forecast to more than double by 2050). The combined energy demand for heating and cooling
is forecast to remain more or less unchanged. The pathway assumes an increasing dependence
on nuclear power generation, renewable energy, carbon capture and storage and bio fuels,
which together achieve the desired 80% reduction in CO2 emissions.

The decarbonisation of the electricity grid is a key element of all of the pathways analysed in
the report and will allow electrically powered vehicles and heat pump systems to achieve
lower emissions than equivalent fossil fuel based vehicles and heating systems, while cooling
systems, which depend mainly on electricity for their primary energy, should see a dramatic
reduction in their energy related emissions. However, since more than 25% of current
emissions from cooling systems are due to refrigerant leakage (direct emissions), even if total
cooling energy demand did not increase by 2050, the RACHP sector could only achieve an 80%
reduction in total emissions by also making significant reductions to direct emissions and
DAC_Thesis_Revision1_170804 Page 47
increasing system efficiencies (or by reducing cooling energy demand through other
measures). In practice, individual systems will need to achieve a reduction much greater than
80% to offset the increase in emissions due the growing use of RACHP systems over the next
30 – 40 years.

Figure 2-15. Pathway Alpha

[Source: DECC (2010)]

DAC_Thesis_Revision1_170804 Page 48
Figure 2-16 and Figure 2-17 indicate how domestic heating and cooling energy demand might
change in the period up to 2050. There are 4 trajectories (level 1 to level 4), based on 4
different sets of assumptions. They are:
 Level 1. Average internal temperatures rise to 20°C by 2050 (from 17.5°C), the average
heat loss coefficient drops by 23%, hot water demand increases by 50% and every
house has air conditioning
 Level 2. Average internal temperatures increase to 18°C, the average heat loss
coefficient drops by 31%, no change to hot water demand, 67% of houses have air
conditioning
 Level 3. Average internal temperature drops to 17°C, the average heat loss coefficient
drops by 41%, hot water demand is reduced by 25% and 33% of households have air
conditioning
 Level 4. Average internal temperature drops to 16°C by 2050, the average heat loss
coefficient drops by 51%, hot water demand reduces by 50% and there is no additional
domestic air conditioning

Figure 2-16. 2050 Pathway trajectories for domestic heating demand

[Source: DECC (2010)]

Figure 2-17. 2050 Pathway trajectories for domestic cooling demand

[Source: DECC (2010)]

DAC_Thesis_Revision1_170804 Page 49
The level 1 and level 4 scenarios represent extremes that are unlikely to be expereinced in
practice, with a range somewhere between level 2 and level 3 being more likely. This would
result in a heating demand of between 270 and 370 TWh annually (compared with around 300
TWh in 2007) and a cooling demand of between 13 and 31 TWh annually (from a base of
almost nothing in 2007).

Figure 2-18 and Figure 2-19 indicate potential energy demand for non-domestic heating and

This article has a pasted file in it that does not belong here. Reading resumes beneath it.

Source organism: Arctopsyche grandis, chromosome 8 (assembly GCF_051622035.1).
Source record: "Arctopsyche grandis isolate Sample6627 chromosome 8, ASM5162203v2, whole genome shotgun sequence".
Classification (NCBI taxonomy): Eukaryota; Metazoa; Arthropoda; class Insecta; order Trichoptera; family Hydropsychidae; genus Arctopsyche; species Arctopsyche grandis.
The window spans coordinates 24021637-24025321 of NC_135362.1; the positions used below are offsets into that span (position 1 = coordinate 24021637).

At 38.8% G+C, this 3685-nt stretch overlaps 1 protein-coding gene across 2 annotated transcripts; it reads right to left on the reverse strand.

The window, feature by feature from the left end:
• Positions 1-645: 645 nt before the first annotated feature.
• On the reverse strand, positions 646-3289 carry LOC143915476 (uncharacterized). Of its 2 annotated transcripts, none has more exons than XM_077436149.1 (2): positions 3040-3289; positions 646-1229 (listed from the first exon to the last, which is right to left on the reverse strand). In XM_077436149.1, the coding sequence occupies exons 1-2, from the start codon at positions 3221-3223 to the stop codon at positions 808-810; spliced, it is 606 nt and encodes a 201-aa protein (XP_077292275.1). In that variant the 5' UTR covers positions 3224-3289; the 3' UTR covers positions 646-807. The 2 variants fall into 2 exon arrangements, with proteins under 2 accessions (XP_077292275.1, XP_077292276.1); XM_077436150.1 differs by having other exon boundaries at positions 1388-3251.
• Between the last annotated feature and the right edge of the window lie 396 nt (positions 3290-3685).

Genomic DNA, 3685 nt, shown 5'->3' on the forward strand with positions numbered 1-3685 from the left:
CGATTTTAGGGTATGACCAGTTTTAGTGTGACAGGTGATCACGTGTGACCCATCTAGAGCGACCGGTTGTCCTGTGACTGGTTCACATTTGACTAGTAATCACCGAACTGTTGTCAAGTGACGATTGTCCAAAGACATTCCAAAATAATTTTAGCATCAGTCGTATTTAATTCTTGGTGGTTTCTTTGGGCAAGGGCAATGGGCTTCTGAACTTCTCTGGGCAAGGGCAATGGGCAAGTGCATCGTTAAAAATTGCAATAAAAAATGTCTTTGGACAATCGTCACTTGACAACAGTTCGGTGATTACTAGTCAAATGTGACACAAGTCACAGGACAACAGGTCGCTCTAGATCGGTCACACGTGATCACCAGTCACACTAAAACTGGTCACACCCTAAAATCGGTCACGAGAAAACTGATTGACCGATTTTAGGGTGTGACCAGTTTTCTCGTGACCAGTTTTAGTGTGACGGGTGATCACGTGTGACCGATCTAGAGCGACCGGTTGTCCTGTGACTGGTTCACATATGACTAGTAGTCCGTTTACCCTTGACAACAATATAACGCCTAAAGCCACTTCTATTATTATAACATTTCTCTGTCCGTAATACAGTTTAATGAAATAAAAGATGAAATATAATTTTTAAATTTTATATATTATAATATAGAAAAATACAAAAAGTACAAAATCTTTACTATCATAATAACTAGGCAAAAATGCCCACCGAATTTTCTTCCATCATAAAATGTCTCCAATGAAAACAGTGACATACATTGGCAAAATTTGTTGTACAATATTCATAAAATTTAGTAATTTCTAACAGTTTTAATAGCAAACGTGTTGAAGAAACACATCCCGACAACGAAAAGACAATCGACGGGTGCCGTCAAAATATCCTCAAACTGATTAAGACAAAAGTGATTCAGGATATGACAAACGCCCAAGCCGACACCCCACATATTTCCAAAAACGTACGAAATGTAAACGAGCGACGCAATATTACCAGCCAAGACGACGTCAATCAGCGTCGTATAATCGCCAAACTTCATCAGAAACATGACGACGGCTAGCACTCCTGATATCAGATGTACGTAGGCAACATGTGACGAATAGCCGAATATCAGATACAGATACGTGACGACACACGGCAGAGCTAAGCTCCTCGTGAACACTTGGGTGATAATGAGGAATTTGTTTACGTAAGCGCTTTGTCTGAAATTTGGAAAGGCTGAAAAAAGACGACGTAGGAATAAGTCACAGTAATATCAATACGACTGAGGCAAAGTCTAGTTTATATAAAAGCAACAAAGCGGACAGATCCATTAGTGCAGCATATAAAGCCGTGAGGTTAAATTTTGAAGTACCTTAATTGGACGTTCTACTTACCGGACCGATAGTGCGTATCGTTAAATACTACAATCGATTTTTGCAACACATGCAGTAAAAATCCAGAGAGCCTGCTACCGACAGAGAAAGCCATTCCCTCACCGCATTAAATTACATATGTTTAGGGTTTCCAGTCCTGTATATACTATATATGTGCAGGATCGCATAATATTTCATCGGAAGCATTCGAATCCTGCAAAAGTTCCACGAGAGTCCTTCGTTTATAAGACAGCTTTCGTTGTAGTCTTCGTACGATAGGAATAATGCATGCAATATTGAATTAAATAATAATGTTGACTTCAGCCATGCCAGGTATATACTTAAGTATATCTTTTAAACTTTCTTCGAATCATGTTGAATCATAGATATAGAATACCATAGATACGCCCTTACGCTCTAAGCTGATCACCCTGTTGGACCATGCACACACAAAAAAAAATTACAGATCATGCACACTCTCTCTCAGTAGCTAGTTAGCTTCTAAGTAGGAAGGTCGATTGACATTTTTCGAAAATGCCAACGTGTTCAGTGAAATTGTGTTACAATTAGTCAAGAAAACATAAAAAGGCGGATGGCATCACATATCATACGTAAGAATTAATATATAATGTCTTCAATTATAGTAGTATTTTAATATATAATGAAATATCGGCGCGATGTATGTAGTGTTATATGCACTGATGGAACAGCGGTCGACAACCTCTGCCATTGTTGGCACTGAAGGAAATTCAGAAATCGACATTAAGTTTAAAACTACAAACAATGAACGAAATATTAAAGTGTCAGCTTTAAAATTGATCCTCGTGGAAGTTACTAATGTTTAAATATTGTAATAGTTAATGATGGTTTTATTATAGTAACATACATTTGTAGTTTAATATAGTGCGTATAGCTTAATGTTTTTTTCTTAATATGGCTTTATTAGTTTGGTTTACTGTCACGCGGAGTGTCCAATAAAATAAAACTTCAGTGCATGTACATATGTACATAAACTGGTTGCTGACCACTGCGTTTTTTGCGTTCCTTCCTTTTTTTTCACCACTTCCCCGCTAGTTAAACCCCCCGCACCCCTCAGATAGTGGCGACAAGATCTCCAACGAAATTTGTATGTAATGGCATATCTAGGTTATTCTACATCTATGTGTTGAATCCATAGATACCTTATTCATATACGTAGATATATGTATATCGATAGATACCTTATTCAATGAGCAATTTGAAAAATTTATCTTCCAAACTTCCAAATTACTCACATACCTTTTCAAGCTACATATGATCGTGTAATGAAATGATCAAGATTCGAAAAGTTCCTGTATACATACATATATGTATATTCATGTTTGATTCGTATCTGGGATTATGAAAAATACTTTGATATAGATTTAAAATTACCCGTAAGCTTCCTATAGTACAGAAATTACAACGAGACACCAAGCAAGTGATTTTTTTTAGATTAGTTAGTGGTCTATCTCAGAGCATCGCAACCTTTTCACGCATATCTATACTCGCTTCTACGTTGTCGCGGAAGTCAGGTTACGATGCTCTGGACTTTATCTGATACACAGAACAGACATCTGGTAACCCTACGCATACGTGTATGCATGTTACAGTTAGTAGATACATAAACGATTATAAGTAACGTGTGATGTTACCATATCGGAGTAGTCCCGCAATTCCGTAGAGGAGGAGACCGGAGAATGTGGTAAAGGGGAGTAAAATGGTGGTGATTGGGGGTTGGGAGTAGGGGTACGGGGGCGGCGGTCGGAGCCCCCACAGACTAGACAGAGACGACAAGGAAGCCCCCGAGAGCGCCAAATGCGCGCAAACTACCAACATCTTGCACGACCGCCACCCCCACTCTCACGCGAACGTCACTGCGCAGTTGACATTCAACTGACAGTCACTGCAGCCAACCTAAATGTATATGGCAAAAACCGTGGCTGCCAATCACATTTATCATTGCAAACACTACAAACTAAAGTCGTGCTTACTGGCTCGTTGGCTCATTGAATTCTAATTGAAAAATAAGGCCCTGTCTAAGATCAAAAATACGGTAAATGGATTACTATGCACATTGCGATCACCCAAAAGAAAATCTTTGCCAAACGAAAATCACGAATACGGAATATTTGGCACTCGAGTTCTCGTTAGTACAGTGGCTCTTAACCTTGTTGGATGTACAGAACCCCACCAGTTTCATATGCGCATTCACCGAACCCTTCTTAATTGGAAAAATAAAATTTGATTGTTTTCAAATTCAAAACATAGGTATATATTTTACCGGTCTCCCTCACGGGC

cooling over the same period. Again there are 4 trajectories, with the following assumptions:
 Level 1. Little change in space heating demand, with building regulations similar to
2006, no change in hot water demand, all non-domestic floorspace assumed to be air
conditioned
 Level 2. Space heating demand drops by 20% due to improved build standards, hot
water demand per building drops by 10%, 100% of office and retail floorspace and
50% of other non-domestic floorspace assumed to be air conditioned (overall 40%),
with a 20% improvement in energy efficiency of systems
 Level 3. 30% reduction in space heating due to refurbishment of existing stock, 20%
reduction in hot water demand, total fraction of non-domestic floorspace air
conditioned is unchanged (28%) and new builds reduce cooling demand by 50%
 Level 4. 40% reduction in space heating (90% for new build), 30% reduction in hot
water demand, floorspace with air conditioning reduced by 50% (90% for new build)
through passive design measures

Figure 2-18. 2050 Pathway trajectories for non-domestic heating demand

[Source: DECC (2010)]

DAC_Thesis_Revision1_170804 Page 50
Figure 2-19. 2050 Pathway trajectories for non-domestic cooling demand

[Source: DECC (2010)]

Again, the level 1 and level 4 trajectories may represent unlikely extremes and a range
between level 2 and level 3 is probably more likely. This would result in a heating demand of
between 95 and 118 TWh (compared with about 88 TWh in 2007) and a cooling demand of
between 30 and 45 TWh (compared with about 28 TWh in 2007). The projected increase in
the heat demand between 2007 and 2050, from 88 TWh to 138 TWh, for the level 1 trajectory
(minimal change from current scenario) appears to imply an increase in non-domestic
floorspace of more than 50% by 2050.

2.9 Heating and cooling systems – evolution and environmental


impact

2.9.1 Heating Systems

For hundreds of years burning fossil fuels such as wood and coal was the only viable method of
comfort heating, as well as for cooking and industrial processes. The energy conversion
efficiency of solid fuels is highly dependent on their moisture content, since energy will be
wasted in boiling off any water that is absorbed in the material. Traditional open fires had very
poor energy conversion efficiency, which improved to some 30-40% with the advent of inset
open fires with refractory fire backs to radiate heat. Modern convector fires can achieve up to